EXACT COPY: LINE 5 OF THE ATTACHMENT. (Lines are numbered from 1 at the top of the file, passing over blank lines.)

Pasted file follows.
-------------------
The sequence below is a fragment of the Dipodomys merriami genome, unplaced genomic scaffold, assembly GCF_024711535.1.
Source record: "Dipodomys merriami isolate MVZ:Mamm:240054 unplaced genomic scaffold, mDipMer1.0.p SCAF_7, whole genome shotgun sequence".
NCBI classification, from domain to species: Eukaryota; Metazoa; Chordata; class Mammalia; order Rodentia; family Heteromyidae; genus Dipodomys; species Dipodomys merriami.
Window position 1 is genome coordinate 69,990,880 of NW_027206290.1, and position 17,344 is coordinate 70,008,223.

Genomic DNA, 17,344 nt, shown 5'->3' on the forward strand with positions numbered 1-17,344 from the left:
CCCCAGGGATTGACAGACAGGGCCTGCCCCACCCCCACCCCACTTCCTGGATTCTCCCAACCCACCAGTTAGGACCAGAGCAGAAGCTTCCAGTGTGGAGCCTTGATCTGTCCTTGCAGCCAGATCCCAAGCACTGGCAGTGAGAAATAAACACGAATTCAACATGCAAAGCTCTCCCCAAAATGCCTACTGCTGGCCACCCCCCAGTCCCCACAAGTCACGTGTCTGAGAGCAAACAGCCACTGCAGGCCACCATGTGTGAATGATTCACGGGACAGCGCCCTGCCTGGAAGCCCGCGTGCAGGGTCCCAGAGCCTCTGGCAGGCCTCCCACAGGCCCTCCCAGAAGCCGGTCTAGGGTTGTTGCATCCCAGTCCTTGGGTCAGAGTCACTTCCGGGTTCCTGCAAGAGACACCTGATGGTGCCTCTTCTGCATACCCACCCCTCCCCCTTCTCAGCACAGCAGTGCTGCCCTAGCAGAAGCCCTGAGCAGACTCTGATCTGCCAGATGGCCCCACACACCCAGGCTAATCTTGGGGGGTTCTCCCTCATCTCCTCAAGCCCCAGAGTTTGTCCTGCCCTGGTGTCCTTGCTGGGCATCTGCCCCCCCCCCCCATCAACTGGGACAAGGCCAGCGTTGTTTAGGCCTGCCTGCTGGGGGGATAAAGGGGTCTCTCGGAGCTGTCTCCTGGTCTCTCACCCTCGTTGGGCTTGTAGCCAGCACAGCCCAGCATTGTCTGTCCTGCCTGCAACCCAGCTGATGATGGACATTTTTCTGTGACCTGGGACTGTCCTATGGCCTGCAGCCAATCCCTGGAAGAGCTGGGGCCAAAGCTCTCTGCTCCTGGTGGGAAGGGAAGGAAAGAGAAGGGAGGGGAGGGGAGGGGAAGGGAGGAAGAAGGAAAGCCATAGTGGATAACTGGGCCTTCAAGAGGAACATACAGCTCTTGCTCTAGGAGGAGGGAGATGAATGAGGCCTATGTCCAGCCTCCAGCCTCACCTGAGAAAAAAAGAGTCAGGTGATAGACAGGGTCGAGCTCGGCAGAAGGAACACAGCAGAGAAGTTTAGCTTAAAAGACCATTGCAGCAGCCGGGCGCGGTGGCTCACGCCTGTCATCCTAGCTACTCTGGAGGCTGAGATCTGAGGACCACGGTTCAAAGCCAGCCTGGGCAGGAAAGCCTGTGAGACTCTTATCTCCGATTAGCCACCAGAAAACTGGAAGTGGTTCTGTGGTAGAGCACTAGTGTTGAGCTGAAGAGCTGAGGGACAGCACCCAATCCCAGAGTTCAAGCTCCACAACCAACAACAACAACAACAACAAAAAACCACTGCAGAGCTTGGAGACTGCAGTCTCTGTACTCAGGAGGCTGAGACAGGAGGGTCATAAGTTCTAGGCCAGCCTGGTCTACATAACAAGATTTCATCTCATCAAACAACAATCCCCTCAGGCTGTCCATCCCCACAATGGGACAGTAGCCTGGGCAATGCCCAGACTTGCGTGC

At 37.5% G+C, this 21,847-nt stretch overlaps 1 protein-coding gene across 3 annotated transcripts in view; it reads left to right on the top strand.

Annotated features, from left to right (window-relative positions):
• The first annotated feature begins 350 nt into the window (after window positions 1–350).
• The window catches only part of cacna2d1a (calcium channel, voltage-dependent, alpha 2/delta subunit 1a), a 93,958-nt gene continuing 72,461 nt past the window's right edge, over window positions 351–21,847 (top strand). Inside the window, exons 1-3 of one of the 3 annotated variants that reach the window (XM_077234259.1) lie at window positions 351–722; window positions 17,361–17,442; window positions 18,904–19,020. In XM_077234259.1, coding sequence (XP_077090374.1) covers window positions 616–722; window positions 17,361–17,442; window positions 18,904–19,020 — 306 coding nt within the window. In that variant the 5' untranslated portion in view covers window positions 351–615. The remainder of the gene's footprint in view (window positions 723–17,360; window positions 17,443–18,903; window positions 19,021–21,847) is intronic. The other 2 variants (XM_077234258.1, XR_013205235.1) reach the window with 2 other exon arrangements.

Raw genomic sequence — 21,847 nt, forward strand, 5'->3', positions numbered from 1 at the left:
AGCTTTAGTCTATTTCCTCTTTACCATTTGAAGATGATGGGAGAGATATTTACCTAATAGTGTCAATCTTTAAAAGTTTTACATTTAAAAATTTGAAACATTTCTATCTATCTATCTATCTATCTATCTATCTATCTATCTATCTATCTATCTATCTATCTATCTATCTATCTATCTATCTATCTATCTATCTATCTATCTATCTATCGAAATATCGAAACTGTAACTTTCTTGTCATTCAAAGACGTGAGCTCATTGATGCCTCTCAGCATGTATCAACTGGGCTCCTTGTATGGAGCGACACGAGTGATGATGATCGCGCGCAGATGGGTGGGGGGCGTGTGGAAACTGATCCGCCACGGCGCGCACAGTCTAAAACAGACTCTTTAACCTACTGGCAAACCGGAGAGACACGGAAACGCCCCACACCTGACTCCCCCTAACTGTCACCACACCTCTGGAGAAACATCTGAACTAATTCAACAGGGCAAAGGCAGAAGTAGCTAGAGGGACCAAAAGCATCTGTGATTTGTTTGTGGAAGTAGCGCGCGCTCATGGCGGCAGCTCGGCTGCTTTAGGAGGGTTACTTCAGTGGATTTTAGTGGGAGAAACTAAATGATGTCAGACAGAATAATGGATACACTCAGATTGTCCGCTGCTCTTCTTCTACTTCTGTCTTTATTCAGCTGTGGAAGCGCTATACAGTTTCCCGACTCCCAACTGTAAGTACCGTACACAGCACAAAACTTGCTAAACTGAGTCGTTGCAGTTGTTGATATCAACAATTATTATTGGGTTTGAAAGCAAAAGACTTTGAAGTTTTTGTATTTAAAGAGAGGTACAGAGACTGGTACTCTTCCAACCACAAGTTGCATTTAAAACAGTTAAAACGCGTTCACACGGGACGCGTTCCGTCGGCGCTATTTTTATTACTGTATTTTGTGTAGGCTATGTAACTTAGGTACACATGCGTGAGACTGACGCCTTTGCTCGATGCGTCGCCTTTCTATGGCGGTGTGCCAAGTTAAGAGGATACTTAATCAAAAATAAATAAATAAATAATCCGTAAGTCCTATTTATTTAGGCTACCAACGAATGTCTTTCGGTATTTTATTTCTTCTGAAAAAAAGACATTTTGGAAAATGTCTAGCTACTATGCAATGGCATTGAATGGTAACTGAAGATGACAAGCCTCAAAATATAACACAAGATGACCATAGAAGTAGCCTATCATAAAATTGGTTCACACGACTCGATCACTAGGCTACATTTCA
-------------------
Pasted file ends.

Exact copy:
Genomic DNA, 17,344 nt, shown 5'->3' on the forward strand with positions numbered 1-17,344 from the left: